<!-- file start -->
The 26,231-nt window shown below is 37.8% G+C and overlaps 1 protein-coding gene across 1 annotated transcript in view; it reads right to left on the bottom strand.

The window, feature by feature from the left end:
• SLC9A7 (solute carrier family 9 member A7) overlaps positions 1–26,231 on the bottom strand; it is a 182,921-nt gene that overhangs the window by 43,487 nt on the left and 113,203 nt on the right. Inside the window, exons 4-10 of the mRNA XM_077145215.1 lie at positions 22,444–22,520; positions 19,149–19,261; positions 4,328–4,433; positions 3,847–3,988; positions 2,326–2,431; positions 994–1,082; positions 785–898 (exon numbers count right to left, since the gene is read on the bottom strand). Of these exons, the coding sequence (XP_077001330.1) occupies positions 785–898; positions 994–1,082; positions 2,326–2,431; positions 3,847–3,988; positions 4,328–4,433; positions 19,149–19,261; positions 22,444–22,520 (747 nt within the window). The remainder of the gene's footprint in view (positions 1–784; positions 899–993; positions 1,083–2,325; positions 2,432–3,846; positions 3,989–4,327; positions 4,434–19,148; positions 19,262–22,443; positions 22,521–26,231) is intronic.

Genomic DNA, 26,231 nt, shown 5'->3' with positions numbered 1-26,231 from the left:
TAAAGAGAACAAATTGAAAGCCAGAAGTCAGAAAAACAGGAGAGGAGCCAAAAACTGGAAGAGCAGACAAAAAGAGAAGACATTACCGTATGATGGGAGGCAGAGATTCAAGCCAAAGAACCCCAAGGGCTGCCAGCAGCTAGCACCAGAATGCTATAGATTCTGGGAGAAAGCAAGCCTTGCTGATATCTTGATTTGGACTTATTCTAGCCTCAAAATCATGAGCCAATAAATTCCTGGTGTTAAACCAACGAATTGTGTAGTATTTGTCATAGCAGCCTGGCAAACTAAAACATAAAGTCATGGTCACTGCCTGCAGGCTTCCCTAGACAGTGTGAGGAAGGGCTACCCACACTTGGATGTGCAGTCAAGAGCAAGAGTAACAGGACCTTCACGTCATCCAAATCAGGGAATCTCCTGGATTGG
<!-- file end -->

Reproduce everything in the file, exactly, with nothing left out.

The 26,231-nt window shown below is 37.8% G+C and overlaps 1 protein-coding gene across 1 annotated transcript in view; it reads right to left on the bottom strand.

The window, feature by feature from the left end:
• SLC9A7 (solute carrier family 9 member A7) overlaps positions 1–26,231 on the bottom strand; it is a 182,921-nt gene that overhangs the window by 43,487 nt on the left and 113,203 nt on the right. Inside the window, exons 4-10 of the mRNA XM_077145215.1 lie at positions 22,444–22,520; positions 19,149–19,261; positions 4,328–4,433; positions 3,847–3,988; positions 2,326–2,431; positions 994–1,082; positions 785–898 (exon numbers count right to left, since the gene is read on the bottom strand). Of these exons, the coding sequence (XP_077001330.1) occupies positions 785–898; positions 994–1,082; positions 2,326–2,431; positions 3,847–3,988; positions 4,328–4,433; positions 19,149–19,261; positions 22,444–22,520 (747 nt within the window). The remainder of the gene's footprint in view (positions 1–784; positions 899–993; positions 1,083–2,325; positions 2,432–3,846; positions 3,989–4,327; positions 4,434–19,148; positions 19,262–22,443; positions 22,521–26,231) is intronic.

Genomic DNA, 26,231 nt, shown 5'->3' with positions numbered 1-26,231 from the left:
TAAAGAGAACAAATTGAAAGCCAGAAGTCAGAAAAACAGGAGAGGAGCCAAAAACTGGAAGAGCAGACAAAAAGAGAAGACATTACCGTATGATGGGAGGCAGAGATTCAAGCCAAAGAACCCCAAGGGCTGCCAGCAGCTAGCACCAGAATGCTATAGATTCTGGGAGAAAGCAAGCCTTGCTGATATCTTGATTTGGACTTATTCTAGCCTCAAAATCATGAGCCAATAAATTCCTGGTGTTAAACCAACGAATTGTGTAGTATTTGTCATAGCAGCCTGGCAAACTAAAACATAAAGTCATGGTCACTGCCTGCAGGCTTCCCTAGACAGTGTGAGGAAGGGCTACCCACACTTGGATGTGCAGTCAAGAGCAAGAGTAACAGGACCTTCACGTCATCCAAATCAGGGAATCTCCTGGATTGG